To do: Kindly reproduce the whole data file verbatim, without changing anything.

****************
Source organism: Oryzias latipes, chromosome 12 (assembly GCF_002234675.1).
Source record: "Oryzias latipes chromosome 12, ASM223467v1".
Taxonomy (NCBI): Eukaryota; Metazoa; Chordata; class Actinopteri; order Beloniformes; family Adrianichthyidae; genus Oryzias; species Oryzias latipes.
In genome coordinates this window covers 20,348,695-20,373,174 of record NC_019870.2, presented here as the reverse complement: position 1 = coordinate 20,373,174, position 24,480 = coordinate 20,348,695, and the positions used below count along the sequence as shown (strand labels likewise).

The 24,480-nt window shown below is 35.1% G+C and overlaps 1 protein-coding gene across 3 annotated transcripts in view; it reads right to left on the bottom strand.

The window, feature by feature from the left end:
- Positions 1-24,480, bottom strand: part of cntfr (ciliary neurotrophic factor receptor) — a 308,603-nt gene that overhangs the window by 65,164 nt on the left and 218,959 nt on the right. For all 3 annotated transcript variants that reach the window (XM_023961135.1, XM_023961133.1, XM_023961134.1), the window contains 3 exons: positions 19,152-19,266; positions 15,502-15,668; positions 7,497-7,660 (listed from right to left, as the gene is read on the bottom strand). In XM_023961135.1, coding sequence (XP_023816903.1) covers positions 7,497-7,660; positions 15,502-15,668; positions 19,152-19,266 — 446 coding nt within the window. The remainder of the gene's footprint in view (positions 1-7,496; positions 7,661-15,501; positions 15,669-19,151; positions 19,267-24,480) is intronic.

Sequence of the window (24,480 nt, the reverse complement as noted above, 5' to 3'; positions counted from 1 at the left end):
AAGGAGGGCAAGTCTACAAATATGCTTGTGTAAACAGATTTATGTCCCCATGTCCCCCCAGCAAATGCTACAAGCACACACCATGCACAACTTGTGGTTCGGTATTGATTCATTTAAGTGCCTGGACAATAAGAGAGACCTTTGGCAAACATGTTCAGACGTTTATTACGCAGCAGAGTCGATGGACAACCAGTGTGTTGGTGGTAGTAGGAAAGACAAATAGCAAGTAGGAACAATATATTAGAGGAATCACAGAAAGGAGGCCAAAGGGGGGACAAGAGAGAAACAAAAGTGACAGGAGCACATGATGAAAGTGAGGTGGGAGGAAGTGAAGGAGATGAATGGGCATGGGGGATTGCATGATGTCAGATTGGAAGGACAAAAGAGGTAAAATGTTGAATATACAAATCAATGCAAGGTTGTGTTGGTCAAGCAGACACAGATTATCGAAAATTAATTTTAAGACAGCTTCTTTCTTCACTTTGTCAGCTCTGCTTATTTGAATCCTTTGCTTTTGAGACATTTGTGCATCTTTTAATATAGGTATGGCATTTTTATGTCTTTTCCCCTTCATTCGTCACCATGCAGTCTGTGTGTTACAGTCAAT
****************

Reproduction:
Source organism: Oryzias latipes, chromosome 12 (assembly GCF_002234675.1).
Source record: "Oryzias latipes chromosome 12, ASM223467v1".
Taxonomy (NCBI): Eukaryota; Metazoa; Chordata; class Actinopteri; order Beloniformes; family Adrianichthyidae; genus Oryzias; species Oryzias latipes.
In genome coordinates this window covers 20,348,695-20,373,174 of record NC_019870.2, presented here as the reverse complement: position 1 = coordinate 20,373,174, position 24,480 = coordinate 20,348,695, and the positions used below count along the sequence as shown (strand labels likewise).

The 24,480-nt window shown below is 35.1% G+C and overlaps 1 protein-coding gene across 3 annotated transcripts in view; it reads right to left on the bottom strand.

The window, feature by feature from the left end:
- Positions 1-24,480, bottom strand: part of cntfr (ciliary neurotrophic factor receptor) — a 308,603-nt gene that overhangs the window by 65,164 nt on the left and 218,959 nt on the right. For all 3 annotated transcript variants that reach the window (XM_023961135.1, XM_023961133.1, XM_023961134.1), the window contains 3 exons: positions 19,152-19,266; positions 15,502-15,668; positions 7,497-7,660 (listed from right to left, as the gene is read on the bottom strand). In XM_023961135.1, coding sequence (XP_023816903.1) covers positions 7,497-7,660; positions 15,502-15,668; positions 19,152-19,266 — 446 coding nt within the window. The remainder of the gene's footprint in view (positions 1-7,496; positions 7,661-15,501; positions 15,669-19,151; positions 19,267-24,480) is intronic.

Sequence of the window (24,480 nt, the reverse complement as noted above, 5' to 3'; positions counted from 1 at the left end):
AAGGAGGGCAAGTCTACAAATATGCTTGTGTAAACAGATTTATGTCCCCATGTCCCCCCAGCAAATGCTACAAGCACACACCATGCACAACTTGTGGTTCGGTATTGATTCATTTAAGTGCCTGGACAATAAGAGAGACCTTTGGCAAACATGTTCAGACGTTTATTACGCAGCAGAGTCGATGGACAACCAGTGTGTTGGTGGTAGTAGGAAAGACAAATAGCAAGTAGGAACAATATATTAGAGGAATCACAGAAAGGAGGCCAAAGGGGGGACAAGAGAGAAACAAAAGTGACAGGAGCACATGATGAAAGTGAGGTGGGAGGAAGTGAAGGAGATGAATGGGCATGGGGGATTGCATGATGTCAGATTGGAAGGACAAAAGAGGTAAAATGTTGAATATACAAATCAATGCAAGGTTGTGTTGGTCAAGCAGACACAGATTATCGAAAATTAATTTTAAGACAGCTTCTTTCTTCACTTTGTCAGCTCTGCTTATTTGAATCCTTTGCTTTTGAGACATTTGTGCATCTTTTAATATAGGTATGGCATTTTTATGTCTTTTCCCCTTCATTCGTCACCATGCAGTCTGTGTGTTACAGTCAAT